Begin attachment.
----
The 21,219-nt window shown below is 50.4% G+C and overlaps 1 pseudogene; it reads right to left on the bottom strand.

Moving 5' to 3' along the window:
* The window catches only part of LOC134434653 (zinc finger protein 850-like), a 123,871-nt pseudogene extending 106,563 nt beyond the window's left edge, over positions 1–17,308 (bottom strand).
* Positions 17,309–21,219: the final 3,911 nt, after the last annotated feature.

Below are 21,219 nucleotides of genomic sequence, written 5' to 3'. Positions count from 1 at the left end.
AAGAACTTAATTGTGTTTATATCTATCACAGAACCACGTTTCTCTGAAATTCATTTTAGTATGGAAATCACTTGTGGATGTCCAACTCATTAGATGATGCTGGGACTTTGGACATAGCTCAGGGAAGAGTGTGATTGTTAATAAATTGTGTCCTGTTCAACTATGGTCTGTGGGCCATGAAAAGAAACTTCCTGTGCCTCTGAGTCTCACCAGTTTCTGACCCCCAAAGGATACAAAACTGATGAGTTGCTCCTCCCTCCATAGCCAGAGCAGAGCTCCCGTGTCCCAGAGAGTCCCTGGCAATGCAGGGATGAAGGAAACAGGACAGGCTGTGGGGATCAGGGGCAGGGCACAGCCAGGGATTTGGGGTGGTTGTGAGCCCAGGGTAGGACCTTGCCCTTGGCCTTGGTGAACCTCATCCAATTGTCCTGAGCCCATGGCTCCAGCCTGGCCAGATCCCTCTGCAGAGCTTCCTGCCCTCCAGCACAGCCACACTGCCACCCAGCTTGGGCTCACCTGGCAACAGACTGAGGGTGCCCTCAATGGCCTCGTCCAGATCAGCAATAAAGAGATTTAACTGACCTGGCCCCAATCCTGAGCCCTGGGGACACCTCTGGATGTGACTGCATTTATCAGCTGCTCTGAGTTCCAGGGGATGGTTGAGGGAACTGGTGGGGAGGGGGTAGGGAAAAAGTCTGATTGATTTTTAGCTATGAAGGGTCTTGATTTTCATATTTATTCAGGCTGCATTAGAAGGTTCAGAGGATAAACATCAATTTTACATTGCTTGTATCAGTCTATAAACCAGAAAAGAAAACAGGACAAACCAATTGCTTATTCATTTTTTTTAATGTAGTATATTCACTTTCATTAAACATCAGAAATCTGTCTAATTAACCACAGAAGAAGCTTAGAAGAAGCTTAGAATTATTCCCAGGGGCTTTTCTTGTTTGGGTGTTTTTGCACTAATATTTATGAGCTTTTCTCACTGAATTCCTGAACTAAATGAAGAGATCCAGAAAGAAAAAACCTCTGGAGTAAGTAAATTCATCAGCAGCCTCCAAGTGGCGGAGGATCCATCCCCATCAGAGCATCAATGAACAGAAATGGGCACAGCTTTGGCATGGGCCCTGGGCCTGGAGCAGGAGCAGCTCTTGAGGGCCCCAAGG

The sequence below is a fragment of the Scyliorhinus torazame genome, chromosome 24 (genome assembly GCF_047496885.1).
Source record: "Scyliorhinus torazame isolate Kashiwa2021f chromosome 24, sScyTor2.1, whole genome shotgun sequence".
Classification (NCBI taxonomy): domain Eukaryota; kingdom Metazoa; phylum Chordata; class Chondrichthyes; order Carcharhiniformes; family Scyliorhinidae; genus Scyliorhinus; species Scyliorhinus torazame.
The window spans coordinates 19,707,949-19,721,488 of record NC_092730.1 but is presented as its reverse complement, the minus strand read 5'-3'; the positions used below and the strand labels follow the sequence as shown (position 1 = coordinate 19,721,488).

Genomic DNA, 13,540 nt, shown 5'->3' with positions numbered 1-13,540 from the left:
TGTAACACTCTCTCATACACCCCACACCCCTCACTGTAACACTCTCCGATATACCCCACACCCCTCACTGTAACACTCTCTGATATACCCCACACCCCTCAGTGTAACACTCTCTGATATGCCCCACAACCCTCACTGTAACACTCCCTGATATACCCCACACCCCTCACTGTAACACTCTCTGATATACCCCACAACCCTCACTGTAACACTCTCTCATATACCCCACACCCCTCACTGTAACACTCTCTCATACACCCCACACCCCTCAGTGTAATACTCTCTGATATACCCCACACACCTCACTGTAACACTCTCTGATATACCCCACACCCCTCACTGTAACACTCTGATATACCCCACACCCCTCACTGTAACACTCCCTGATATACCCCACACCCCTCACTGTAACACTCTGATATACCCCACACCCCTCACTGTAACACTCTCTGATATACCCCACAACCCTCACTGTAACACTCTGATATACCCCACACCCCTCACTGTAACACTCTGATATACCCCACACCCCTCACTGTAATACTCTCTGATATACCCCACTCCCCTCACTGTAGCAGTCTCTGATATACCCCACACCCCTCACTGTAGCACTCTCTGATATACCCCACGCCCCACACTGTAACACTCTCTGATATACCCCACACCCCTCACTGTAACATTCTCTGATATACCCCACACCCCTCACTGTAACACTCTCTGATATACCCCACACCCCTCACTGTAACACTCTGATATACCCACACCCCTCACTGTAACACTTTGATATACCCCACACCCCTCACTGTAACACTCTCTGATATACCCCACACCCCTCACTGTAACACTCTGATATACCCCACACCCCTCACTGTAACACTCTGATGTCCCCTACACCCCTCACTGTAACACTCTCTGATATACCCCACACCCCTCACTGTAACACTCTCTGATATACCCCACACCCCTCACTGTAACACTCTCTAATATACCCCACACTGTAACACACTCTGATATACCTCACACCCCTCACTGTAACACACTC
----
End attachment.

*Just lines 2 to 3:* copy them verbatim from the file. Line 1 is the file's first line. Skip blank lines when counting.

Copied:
Moving 5' to 3' along the window:
* The window catches only part of LOC134434653 (zinc finger protein 850-like), a 123,871-nt pseudogene extending 106,563 nt beyond the window's left edge, over positions 1–17,308 (bottom strand).